Strifler accepted, despite knowing that the numbers were not in his favor. “I heard somewhere that less than one percent of executives who take over for the founder make it through one year,” says Strifler. The reason for such dismal figures? According to Strifler, it depends on the founder’s attitude and sense of ownership. “For some founders, the company is their baby, and passing on the ownership is difficult. It’s hard to let go.” Gandall, however, helped make the transition nearly effortless. “Warren has allowed me to take on every initiative I’ve wanted to chase,” says Strifler. “He’s let me enjoy the success when we experience success, but he’s also let me make mistakes and take my lumps, too.” In March 2009, Strifler was honored with another title: company CEO. Gandall remains active in Cisco-Eagle’s operations as company chairman.
Integrity and Honesty
From the start, one of Strifler’s main goals as president was to carry on his predecessor’s core values. “Above all else, Warren managed the company with integrity and honesty,” he says. “He respected and empowered every employee to get involved in the decision-making process. I wanted to carry on that tradition.”
In 2000, Cisco-Eagle did just that when an Employee Stock Ownership Plan, or ESOP, was implemented. The program, which makes each employee a corporate stockholder, gets everyone involved. Says Strifler. “The ESOP gives every single employee the accountability, the success—and the stress—that come with being an owner.” Echoing Warren Gandall’s management style, Strifler acknowledges the ESOP’s profound effect on company culture. “Everyone has the opportunity to influence our collective success.”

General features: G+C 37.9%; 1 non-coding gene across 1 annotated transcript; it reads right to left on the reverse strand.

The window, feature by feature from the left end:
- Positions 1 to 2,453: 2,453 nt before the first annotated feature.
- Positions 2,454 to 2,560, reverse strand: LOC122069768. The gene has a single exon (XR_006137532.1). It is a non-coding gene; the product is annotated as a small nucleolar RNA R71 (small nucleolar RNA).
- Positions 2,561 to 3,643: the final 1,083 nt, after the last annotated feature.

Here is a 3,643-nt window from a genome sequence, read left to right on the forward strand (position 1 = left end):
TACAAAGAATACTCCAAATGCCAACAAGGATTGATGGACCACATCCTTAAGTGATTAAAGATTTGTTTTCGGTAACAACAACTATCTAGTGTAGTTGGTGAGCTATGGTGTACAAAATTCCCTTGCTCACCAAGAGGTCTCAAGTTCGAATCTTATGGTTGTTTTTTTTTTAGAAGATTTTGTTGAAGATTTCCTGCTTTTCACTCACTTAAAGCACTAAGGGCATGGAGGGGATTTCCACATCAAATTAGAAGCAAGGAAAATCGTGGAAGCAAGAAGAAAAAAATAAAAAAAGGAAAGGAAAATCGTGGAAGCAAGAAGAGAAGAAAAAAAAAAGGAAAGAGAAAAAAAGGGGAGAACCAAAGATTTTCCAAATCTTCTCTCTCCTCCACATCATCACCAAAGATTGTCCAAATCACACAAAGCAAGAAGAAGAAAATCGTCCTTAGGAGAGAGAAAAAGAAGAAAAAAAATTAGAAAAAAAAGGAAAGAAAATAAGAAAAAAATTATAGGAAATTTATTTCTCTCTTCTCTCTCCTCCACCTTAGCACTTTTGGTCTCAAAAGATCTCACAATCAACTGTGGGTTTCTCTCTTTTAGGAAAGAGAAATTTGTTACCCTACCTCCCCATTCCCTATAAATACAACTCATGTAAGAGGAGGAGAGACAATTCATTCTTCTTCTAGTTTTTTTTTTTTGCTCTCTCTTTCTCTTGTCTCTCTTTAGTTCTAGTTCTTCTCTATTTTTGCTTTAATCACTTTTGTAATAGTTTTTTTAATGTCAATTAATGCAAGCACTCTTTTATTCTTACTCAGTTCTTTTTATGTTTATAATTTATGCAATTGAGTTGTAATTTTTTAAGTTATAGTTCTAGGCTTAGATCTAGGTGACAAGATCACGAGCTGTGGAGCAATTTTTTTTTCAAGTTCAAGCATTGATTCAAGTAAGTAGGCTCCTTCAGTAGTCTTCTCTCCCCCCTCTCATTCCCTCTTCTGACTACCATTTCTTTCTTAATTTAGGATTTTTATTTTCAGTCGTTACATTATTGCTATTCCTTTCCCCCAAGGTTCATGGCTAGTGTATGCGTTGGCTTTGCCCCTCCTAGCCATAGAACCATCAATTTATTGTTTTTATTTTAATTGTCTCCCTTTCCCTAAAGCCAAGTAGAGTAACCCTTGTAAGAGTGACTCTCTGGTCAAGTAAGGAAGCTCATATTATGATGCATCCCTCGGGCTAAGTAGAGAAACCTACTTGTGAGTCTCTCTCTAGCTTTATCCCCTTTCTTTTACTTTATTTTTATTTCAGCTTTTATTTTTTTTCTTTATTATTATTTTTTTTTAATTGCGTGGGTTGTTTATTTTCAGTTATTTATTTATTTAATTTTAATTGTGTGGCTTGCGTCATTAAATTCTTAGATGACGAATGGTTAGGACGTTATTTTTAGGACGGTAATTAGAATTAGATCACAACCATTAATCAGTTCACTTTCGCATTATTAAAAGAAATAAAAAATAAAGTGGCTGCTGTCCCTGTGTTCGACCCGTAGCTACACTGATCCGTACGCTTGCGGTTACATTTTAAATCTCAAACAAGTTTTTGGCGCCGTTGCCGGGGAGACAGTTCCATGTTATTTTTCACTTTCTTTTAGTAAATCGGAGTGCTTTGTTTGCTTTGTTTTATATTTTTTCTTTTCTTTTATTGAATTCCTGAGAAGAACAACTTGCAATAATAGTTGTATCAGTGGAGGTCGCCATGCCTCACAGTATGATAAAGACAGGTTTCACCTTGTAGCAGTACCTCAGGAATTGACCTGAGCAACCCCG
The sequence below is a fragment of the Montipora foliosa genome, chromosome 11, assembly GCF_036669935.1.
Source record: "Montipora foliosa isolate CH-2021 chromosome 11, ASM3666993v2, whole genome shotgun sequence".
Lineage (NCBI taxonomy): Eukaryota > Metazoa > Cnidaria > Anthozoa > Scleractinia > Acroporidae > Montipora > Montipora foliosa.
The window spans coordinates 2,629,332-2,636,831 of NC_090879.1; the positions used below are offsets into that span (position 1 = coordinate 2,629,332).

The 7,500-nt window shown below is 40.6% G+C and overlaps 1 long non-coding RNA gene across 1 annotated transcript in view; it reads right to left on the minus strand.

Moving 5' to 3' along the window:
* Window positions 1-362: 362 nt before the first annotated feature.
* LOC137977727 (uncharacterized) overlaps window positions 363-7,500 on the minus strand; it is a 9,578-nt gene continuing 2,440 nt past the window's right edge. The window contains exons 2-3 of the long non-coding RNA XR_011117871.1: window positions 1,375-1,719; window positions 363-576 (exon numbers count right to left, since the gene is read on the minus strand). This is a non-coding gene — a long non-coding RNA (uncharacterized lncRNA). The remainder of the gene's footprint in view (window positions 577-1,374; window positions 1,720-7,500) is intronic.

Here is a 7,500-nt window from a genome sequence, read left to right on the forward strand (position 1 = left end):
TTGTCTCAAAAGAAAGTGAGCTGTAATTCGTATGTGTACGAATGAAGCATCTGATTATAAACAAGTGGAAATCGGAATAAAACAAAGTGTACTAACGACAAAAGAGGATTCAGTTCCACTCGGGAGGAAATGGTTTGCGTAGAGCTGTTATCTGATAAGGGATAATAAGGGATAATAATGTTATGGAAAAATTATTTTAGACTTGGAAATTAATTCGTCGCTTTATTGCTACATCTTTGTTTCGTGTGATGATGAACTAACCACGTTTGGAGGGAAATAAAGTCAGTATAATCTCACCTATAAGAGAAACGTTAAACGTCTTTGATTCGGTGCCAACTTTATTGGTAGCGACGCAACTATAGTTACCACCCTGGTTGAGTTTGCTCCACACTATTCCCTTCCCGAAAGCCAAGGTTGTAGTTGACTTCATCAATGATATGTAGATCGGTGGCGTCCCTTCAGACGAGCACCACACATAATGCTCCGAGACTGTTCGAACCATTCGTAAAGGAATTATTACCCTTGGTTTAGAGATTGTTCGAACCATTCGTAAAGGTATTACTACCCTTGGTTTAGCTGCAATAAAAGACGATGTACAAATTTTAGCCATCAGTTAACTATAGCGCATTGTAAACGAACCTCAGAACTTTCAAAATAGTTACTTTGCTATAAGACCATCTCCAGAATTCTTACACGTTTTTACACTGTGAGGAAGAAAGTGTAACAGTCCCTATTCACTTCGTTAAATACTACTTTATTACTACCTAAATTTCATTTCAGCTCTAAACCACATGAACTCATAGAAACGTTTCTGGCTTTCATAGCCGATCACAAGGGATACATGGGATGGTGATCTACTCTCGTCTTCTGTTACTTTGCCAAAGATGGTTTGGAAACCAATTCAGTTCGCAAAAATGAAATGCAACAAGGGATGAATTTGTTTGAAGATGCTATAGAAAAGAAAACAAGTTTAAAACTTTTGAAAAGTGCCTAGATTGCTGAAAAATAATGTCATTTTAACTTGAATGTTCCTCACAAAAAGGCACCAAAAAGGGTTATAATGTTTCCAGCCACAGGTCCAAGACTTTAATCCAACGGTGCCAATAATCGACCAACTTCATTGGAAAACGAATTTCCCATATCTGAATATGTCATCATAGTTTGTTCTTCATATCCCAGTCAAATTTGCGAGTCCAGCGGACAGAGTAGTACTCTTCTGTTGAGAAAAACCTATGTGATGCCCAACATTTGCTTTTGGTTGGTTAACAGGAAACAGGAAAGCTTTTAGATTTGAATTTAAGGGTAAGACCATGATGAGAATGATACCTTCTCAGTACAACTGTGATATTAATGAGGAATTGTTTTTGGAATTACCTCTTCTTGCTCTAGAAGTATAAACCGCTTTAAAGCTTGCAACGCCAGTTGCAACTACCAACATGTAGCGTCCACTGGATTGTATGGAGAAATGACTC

Another initiative that has had a measurable effect on Cisco-Eagle’s company philosophy is Open Book Management (OBM). OBM advocates the complete transparency of the company’s financial numbers—and gives each employee the financial literacy to interpret and impact those figures. “Everyone is in the know,” says Strifler. “Every penny that’s spent or brought into the company is visible to employees.” According to Strifler, the change in employee outlook has been monumental. “Instituting OBM took people out of their silos. Every employee in every department has some insight into what everyone else is doing and how that affects our overall performance and success.”
Getting into the Game
The company Strifler runs today looks very different from the Cisco-Eagle of the 1970s, 80s or 90s. That transformation is most readily apparent on the company’s Web site, which has evolved into a virtual extension of Cisco-Eagle. An online store, videos, a blog, product guides, calculators, manuals, downloads and other tools are all components of the site, which Strifler calls “the center” of the company’s marketing strategy.